It is the beauty that comes from a shared meal; hearing my four-old’s rhythmic munching as he chews his food and catching a glimpse of my wife’s eyes as she smiles and I smile back. It’s as though we know, in that moment, we have met life–our life. Or, it’s hearing our girls imagining a world where dolls come alive and learn to recite their vocabulary words or to read aloud. It’s the morning routine that begins with the sound of the shower humming and ends with rushing out the door to get the kids to the bus stop on time. In the constant ebb and flow of the ordinary, we find an echo of eternity.
As humans we need stability, whether we recognize it or not. The structures of family, at their best, help us discover again and again the better angels of our nature. They ground us in ways that the novel–the exciting change of newness–simply cannot. The journey of self-discovery is not the aimless wanderlust of moving from place to place, but the slow and steady knitting together of ourselves with others. A steady diet of wanderlust merely fractures relations so that we move in and with the superficial, where everyone is a friend because everyone is a stranger. The ancients knew that eternity is about absolute stability; it finds its echos in the structures we build with others that hold and hold us through the seasons we all experience.
But it’s not simply the constant movement of shared life that echos eternity. What stabilizes family and gives this movement its meaning is the love central to its survival; love, not primarily in the sense of physical attraction or even passionate yearning, but the deep love that stems from a commitment to build something together until death pulls us apart. Too often we reduce love to a sense of gratification akin to the taste of a good meal when love is more about what happens around the meal than its taste. Sex can occur between strangers, but love takes a lifetime of intimacy to develop. This is because true love stabilizes all our passionate explosions and affective longings for one another by the constant choice to bind ourselves together. These choices, made in so many ways over the course of a lifetime, stabilize eros so that it becomes a constant and virtuous movement. Once we have it, the dependable movement of love pulls us back again and again into its orbit and reminds us that we were made for something more.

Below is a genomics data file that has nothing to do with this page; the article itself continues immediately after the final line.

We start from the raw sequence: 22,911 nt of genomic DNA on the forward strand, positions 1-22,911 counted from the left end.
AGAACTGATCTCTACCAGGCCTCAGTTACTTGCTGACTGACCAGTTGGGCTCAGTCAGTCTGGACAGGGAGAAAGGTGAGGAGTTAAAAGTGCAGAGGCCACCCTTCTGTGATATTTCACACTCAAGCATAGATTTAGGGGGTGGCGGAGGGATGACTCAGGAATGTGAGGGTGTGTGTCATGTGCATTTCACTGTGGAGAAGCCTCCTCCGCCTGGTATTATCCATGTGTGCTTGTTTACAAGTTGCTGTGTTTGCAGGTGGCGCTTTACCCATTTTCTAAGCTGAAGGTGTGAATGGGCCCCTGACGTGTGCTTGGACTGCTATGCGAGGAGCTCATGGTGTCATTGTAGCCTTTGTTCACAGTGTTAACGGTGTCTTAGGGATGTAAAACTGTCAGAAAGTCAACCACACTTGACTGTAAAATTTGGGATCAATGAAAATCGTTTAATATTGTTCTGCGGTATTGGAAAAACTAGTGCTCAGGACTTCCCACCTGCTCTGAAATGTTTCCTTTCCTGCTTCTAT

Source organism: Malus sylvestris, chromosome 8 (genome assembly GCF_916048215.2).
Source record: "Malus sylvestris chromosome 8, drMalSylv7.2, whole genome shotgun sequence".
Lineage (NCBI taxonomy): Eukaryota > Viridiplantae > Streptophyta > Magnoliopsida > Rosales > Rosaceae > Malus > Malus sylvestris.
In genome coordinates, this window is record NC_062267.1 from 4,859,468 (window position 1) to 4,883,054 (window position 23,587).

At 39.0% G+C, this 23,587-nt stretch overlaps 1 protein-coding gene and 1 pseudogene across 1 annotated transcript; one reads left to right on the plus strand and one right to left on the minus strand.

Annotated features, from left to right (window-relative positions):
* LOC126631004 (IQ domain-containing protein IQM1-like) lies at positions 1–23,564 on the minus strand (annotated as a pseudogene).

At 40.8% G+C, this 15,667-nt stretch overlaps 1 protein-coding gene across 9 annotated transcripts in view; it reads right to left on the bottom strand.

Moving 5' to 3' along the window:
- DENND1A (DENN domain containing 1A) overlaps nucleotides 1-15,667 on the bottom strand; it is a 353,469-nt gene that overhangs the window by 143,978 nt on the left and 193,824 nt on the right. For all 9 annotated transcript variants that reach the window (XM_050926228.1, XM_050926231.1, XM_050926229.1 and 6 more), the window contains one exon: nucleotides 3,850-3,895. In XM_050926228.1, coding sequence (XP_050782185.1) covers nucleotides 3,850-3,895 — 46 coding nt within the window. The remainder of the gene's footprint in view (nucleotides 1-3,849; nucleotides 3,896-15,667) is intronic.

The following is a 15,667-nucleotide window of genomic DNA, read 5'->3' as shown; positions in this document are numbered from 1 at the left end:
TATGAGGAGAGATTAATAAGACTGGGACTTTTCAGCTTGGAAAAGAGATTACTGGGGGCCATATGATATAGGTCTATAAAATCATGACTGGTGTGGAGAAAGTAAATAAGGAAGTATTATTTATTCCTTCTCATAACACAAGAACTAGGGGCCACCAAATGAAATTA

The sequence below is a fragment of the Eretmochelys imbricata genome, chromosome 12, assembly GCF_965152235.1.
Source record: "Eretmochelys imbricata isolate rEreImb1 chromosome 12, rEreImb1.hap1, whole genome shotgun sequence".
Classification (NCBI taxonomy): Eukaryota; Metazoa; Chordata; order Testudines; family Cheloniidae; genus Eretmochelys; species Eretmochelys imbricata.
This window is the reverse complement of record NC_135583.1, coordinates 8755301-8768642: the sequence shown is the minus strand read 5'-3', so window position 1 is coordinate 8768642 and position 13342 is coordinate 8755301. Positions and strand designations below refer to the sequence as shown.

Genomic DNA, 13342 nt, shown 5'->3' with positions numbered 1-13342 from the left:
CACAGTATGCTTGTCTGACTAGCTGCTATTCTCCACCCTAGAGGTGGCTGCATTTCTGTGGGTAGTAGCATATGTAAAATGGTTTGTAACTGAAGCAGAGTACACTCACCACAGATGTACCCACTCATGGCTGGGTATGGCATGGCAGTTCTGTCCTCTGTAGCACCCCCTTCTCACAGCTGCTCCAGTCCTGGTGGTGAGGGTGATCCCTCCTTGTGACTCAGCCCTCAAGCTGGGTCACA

Don’t get me wrong, the ordinary is not easy. On the contrary, it is a struggle to live together. We yell at each other; we get impatient; we wish that someone would simply turn off the lights or pick up their clothes or do something else that annoys us. We stress over homework, the demands of the job that await us the next day, or the bills that must be addressed. And we get on each other’s nerves; boy, do we get on each other’s nerves!
But that’s life. We cannot see the beauty of the ordinary without the daily struggles bound up with it. The beauty of the ordinary only comes from the struggle to build a life–together; a shared way of living out every tragedy and every triumph. The beauty is what we have, not what I have; and what we have is not simply the window dressing of cars, boats, houses, and clothes. It is the relationships that these sustain and support.
Most people never seem to get to the ordinary because they are too busy pursuing the exciting and extraordinary. They build empires and never build a life. In fact, there are some who actually destroy lives in their effort to amass the window dressing of life. They exist in an upside-down world in which what should be peripheral becomes central.
We can catch a glimpse of the ordinary by learning how to recognize moments where life bursts in upon us. Some cultures are better at this than others. They recognize that friendships require long pauses of hospitality in which business activity is suspended so that relational activity may abound. The serendipitous moments of life seep through the “small” talk, which is really deep talk served out in small doses. From this perspective, to “get down to business” is to fail to see the difference between surface and depth. The question is not about working more or less efficiently, but why we work at all. If we work to live, then we must allow life to occur.
And so, I look for the moment when life–my life–calls me home once again. I have learned to recognize it. It’s the sudden realization that every child reminds me of my children. It’s catching in every glimpse of those subterranean expressions of intimacy between the couples that pass me by my wife’s smiles and her touch. With each memory that bursts upon my conscious mind, life beckons me to return to the familiar and discover its sustaining power once again. Seek the ordinary because it’s there that the beauty of life unfolds before us.